weekly cypher government cybersecurity 2018

Government Cybersecurity Is a Priority in 2018

The Weekly Cypher is specially curated to keep you up-to-date on the latest in cybersecurity, biometrics, and related news and innovations. Here are a few of the headlines you might have missed this week:

Sony Finally Bringing Mobile Fingerprint Sensor to US Market | The Verge

The Sony Xperia Xa2, XA2 Ultra, and L2 will be the first smartphones from the tech giant to feature built-in fingerprint sensors on the US market. While many of its devices have featured the technology before, it was always disabled on the US-released versions. Sony has traditionally taken a different approach to Apple, Samsung, and others, by placing the fingerprint sensor in the Power button, but these three phones will feature it on the rear of the device like many other Android smartphones. [Read More]

DoD Evolving CAC Before Replacement | Federal News Radio

The US Department of Defense (DoD) plans to eliminate the Common Access Card (CAC) and replace it with a multi factor authentication solution including biometrics sometime in the future. However, a recent update from the DoD states that they plan to “evolve” the current smart card system before total replacement. This plan will turn the CAC into a personnel identity verification (PIV) tool, rather than a basic access card, in order to better confirm the identity of the user. [Read More]

It’s Time to Talk about Cybersecurity | Government Technology

Internal conversations about cybersecurity are a must for any organization, but particularly in local, state, and federal government. Sometimes, however, these conversations can be difficult to initiate. The former chief security officer for the state of Michigan offers some advice on kickstarting these conversations, including offering quality metrics and reporting, adapting the talk to the audience, and leveraging existing mechanisms to streamline communication. [Read More]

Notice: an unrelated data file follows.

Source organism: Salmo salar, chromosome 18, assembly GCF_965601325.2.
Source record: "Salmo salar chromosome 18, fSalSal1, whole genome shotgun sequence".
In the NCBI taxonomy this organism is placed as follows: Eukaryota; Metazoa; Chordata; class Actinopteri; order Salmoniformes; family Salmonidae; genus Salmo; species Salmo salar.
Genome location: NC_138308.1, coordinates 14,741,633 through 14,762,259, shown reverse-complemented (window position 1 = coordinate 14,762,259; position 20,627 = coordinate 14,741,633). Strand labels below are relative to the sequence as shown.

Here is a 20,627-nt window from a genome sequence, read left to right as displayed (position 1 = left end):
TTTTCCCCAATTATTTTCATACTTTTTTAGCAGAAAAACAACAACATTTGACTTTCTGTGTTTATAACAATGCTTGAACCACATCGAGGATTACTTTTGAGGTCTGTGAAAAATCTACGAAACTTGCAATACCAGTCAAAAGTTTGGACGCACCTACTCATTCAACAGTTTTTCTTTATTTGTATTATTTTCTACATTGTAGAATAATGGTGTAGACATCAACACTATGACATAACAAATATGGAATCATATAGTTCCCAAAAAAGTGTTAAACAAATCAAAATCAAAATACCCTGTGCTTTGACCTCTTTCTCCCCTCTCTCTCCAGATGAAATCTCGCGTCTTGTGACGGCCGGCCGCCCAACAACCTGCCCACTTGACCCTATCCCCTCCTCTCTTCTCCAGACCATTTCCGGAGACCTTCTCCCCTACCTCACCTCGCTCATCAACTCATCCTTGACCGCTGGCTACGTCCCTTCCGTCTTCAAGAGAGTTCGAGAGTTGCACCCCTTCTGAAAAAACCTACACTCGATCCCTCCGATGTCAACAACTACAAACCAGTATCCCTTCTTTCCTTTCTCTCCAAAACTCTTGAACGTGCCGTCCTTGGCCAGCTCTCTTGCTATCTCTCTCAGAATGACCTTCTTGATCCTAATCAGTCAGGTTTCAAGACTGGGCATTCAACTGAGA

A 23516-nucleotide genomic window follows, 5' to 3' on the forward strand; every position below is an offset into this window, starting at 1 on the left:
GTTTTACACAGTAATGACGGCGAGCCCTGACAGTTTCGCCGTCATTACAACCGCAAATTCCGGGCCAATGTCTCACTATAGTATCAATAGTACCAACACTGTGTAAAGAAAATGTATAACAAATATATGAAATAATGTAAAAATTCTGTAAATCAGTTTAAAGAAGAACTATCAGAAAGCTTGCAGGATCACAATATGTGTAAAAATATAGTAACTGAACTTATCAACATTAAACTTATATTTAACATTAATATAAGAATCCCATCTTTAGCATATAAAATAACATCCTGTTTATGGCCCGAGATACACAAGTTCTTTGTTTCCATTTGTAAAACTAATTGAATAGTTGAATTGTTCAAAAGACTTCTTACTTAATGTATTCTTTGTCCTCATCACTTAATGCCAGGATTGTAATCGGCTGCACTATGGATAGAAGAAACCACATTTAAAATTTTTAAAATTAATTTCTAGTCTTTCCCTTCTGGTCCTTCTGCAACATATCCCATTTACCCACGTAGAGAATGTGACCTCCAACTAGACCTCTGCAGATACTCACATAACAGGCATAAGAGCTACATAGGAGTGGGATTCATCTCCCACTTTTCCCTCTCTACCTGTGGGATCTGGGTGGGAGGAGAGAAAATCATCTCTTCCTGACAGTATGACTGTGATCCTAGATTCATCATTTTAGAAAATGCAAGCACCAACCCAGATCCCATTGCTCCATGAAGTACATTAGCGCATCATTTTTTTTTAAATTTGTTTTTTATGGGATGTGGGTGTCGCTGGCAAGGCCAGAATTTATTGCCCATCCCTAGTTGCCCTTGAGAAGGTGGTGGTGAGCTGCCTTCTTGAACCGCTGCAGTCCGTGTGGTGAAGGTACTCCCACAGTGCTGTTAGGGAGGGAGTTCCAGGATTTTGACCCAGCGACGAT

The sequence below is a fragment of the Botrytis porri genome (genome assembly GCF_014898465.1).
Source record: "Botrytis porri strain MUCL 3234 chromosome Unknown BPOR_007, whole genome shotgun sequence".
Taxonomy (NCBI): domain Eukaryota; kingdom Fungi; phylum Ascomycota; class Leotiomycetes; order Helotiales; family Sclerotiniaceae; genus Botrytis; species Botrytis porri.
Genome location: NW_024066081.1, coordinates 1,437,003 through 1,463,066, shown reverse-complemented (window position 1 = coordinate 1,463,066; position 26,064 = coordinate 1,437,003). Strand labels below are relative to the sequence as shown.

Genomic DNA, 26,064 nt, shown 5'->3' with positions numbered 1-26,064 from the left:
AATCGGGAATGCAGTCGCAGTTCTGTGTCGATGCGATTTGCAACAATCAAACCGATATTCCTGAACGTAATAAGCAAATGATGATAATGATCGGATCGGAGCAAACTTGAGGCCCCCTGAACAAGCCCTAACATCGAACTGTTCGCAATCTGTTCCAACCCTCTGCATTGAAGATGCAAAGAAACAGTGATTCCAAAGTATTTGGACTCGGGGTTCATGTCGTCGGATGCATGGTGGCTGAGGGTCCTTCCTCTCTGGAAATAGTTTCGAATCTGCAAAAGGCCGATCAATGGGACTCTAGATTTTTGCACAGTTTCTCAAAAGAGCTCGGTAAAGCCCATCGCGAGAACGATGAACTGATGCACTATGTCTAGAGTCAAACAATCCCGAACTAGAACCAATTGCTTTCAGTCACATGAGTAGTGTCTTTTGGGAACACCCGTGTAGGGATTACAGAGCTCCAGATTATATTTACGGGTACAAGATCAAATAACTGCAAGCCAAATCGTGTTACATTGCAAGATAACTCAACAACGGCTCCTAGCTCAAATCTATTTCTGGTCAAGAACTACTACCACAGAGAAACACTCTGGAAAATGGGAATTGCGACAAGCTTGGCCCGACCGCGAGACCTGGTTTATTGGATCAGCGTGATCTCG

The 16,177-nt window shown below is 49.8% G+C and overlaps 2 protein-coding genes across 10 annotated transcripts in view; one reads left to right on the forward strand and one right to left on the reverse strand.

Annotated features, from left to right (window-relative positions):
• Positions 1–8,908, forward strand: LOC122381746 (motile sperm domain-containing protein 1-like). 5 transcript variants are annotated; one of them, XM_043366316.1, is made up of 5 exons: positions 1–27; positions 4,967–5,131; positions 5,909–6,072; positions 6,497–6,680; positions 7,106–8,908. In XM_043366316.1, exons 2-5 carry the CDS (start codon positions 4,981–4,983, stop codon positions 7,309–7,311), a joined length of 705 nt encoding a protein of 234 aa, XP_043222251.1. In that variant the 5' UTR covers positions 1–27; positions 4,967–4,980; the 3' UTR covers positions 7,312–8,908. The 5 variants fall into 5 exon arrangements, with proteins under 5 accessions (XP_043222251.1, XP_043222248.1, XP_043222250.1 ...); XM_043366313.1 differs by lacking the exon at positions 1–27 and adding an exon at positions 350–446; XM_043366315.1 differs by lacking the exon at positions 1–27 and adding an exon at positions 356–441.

Government Cybersecurity Impacted by Meltdown & Spectre | Nextgov

Perhaps the largest cybersecurity vulnerability ever was revealed in the tail-end of 2017. Meltdown and Spectre are fanciful names for the core hardware vulnerabilities that likely affect almost every computer system in the world. In summary, these vulnerabilities would allow a hacker access to the memory of the machine, granting access to passwords and any other sensitive data stored on it. While it is unknown how many if any, computers are being abused by these vulnerabilities, the potential damage, particularly in the government sector, is astonishing. [Read More]

Face ID Spoofed by British Family | Daily Mail

A father in the UK posted a video of his wife’s iPhone X unlocking with Face ID for both her and himself, casting more doubts on the technology’s strength. While Apple has assured consumers that Face ID only responds to a single user, this, as well as video of Chinese consumers unlocking each other’s devices, showcase a weakness in facial recognition’s ability to outperform other biometrics, such as fingerprint or iris. Apple has yet to release a comment on the issue. [Read More]

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Veridium The True Passwordless Enterprise

Veridium The True Password-less Enterprise In February 2017 when I joined Veridium as CPO, I recognised and appreciated one of the biggest challenges for Enterprise